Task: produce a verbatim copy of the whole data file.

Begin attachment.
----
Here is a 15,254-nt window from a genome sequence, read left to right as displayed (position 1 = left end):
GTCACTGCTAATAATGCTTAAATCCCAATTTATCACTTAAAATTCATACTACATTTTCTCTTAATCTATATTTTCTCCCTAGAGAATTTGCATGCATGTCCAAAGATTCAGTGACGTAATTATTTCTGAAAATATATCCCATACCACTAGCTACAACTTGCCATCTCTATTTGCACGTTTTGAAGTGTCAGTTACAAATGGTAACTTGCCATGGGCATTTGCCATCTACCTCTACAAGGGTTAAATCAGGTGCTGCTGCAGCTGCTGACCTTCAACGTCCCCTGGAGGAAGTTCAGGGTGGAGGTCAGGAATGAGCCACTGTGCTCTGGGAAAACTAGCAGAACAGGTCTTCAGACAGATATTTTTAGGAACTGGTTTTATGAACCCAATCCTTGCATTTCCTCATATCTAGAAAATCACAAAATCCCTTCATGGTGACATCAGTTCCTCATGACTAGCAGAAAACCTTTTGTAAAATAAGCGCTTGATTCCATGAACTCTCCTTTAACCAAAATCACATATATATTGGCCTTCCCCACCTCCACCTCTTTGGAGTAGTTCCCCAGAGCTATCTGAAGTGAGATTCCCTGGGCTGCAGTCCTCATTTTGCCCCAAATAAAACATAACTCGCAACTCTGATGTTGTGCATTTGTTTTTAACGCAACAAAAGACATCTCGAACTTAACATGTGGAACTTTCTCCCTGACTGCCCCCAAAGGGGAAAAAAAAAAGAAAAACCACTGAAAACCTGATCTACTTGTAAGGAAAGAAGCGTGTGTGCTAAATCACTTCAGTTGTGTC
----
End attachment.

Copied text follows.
Here is a 15,254-nt window from a genome sequence, read left to right as displayed (position 1 = left end):
GTCACTGCTAATAATGCTTAAATCCCAATTTATCACTTAAAATTCATACTACATTTTCTCTTAATCTATATTTTCTCCCTAGAGAATTTGCATGCATGTCCAAAGATTCAGTGACGTAATTATTTCTGAAAATATATCCCATACCACTAGCTACAACTTGCCATCTCTATTTGCACGTTTTGAAGTGTCAGTTACAAATGGTAACTTGCCATGGGCATTTGCCATCTACCTCTACAAGGGTTAAATCAGGTGCTGCTGCAGCTGCTGACCTTCAACGTCCCCTGGAGGAAGTTCAGGGTGGAGGTCAGGAATGAGCCACTGTGCTCTGGGAAAACTAGCAGAACAGGTCTTCAGACAGATATTTTTAGGAACTGGTTTTATGAACCCAATCCTTGCATTTCCTCATATCTAGAAAATCACAAAATCCCTTCATGGTGACATCAGTTCCTCATGACTAGCAGAAAACCTTTTGTAAAATAAGCGCTTGATTCCATGAACTCTCCTTTAACCAAAATCACATATATATTGGCCTTCCCCACCTCCACCTCTTTGGAGTAGTTCCCCAGAGCTATCTGAAGTGAGATTCCCTGGGCTGCAGTCCTCATTTTGCCCCAAATAAAACATAACTCGCAACTCTGATGTTGTGCATTTGTTTTTAACGCAACAAAAGACATCTCGAACTTAACATGTGGAACTTTCTCCCTGACTGCCCCCAAAGGGGAAAAAAAAAAGAAAAACCACTGAAAACCTGATCTACTTGTAAGGAAAGAAGCGTGTGTGCTAAATCACTTCAGTTGTGTC